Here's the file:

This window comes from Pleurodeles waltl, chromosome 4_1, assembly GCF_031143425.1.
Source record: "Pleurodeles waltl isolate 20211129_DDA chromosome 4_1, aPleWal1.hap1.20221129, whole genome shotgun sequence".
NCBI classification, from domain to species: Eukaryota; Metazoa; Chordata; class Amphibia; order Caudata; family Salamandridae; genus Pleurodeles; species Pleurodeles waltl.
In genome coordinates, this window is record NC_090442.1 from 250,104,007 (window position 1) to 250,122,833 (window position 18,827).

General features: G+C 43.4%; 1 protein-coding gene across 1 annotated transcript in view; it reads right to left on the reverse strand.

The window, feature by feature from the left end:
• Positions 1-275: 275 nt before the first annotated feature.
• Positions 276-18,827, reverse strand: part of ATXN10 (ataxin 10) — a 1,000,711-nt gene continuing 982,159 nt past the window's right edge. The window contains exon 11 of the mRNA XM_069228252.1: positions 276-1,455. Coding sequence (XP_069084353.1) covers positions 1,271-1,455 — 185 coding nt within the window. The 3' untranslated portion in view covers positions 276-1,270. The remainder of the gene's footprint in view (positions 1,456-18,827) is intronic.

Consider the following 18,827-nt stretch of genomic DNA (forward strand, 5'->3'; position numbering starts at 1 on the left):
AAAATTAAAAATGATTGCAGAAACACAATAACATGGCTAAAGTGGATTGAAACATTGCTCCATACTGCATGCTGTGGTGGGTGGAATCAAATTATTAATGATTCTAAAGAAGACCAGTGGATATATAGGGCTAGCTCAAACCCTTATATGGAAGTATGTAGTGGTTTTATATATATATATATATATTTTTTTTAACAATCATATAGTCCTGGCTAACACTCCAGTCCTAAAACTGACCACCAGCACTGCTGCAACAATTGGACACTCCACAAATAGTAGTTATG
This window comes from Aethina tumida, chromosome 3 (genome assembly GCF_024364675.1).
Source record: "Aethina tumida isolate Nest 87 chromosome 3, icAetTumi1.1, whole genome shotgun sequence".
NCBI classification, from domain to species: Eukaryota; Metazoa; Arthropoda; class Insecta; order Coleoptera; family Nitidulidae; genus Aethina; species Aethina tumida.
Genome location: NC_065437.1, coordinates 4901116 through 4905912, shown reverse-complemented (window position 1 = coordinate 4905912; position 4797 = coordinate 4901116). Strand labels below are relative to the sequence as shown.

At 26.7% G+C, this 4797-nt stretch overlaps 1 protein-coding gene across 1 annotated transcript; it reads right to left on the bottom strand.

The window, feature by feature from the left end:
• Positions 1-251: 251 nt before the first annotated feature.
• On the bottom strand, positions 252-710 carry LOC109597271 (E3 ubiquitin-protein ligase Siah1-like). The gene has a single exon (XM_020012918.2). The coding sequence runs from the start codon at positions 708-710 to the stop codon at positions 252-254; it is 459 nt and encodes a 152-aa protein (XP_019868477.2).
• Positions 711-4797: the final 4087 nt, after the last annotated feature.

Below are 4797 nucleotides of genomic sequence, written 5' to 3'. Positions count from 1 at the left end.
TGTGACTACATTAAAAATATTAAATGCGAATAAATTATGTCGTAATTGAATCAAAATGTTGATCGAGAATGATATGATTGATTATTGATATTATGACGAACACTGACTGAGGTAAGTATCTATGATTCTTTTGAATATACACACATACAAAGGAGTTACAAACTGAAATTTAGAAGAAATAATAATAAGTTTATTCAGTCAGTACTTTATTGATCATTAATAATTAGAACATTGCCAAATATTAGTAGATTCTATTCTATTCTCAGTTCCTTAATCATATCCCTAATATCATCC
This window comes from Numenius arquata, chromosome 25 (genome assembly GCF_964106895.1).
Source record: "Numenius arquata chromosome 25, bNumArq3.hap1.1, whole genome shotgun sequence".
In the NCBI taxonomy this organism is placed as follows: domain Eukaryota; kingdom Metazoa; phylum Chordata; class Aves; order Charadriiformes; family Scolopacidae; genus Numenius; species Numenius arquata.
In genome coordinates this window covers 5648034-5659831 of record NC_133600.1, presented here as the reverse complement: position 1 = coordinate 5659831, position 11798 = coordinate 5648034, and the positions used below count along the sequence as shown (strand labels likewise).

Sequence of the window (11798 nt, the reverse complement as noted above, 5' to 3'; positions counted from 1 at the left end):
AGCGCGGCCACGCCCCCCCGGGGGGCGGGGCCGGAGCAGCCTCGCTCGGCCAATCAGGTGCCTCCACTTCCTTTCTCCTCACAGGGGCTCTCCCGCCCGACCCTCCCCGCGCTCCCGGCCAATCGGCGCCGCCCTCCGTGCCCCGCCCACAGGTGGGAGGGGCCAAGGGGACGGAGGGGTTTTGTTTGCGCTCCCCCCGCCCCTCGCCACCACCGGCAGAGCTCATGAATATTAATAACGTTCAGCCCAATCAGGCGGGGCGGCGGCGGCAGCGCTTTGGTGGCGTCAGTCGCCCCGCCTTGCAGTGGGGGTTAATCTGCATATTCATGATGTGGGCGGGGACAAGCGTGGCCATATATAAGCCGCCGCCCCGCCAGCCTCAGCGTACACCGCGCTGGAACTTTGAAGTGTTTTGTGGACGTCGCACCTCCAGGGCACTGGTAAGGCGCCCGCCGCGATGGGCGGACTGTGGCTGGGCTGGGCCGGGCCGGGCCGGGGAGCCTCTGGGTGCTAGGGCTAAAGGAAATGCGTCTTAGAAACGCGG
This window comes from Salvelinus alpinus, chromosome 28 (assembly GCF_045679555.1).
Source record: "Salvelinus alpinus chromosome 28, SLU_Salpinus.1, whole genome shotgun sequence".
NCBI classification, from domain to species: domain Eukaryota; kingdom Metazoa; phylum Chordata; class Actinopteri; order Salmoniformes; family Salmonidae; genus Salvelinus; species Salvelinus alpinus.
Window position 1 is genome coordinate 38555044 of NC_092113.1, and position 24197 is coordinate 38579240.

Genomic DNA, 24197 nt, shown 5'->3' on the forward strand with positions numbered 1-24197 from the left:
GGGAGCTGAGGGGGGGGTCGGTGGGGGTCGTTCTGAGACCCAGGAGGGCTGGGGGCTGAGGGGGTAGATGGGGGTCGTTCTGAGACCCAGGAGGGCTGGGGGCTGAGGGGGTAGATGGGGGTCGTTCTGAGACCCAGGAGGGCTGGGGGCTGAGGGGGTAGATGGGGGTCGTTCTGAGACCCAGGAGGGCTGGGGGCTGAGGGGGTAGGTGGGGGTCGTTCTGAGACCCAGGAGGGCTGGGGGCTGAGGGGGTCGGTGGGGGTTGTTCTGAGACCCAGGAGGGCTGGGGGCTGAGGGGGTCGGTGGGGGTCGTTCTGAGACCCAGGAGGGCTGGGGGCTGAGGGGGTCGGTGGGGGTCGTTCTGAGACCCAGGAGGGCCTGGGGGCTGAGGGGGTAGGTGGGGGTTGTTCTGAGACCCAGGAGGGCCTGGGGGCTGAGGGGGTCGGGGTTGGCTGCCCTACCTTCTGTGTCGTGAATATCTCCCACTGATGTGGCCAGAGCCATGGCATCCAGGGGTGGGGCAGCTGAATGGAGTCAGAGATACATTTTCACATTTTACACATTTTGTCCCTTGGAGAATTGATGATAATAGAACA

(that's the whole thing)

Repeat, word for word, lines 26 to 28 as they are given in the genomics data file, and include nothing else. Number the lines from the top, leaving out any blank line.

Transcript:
Sequence of the window (11798 nt, the reverse complement as noted above, 5' to 3'; positions counted from 1 at the left end):
AGCGCGGCCACGCCCCCCCGGGGGGCGGGGCCGGAGCAGCCTCGCTCGGCCAATCAGGTGCCTCCACTTCCTTTCTCCTCACAGGGGCTCTCCCGCCCGACCCTCCCCGCGCTCCCGGCCAATCGGCGCCGCCCTCCGTGCCCCGCCCACAGGTGGGAGGGGCCAAGGGGACGGAGGGGTTTTGTTTGCGCTCCCCCCGCCCCTCGCCACCACCGGCAGAGCTCATGAATATTAATAACGTTCAGCCCAATCAGGCGGGGCGGCGGCGGCAGCGCTTTGGTGGCGTCAGTCGCCCCGCCTTGCAGTGGGGGTTAATCTGCATATTCATGATGTGGGCGGGGACAAGCGTGGCCATATATAAGCCGCCGCCCCGCCAGCCTCAGCGTACACCGCGCTGGAACTTTGAAGTGTTTTGTGGACGTCGCACCTCCAGGGCACTGGTAAGGCGCCCGCCGCGATGGGCGGACTGTGGCTGGGCTGGGCCGGGCCGGGCCGGGGAGCCTCTGGGTGCTAGGGCTAAAGGAAATGCGTCTTAGAAACGCGG
This window comes from Salvelinus alpinus, chromosome 28 (assembly GCF_045679555.1).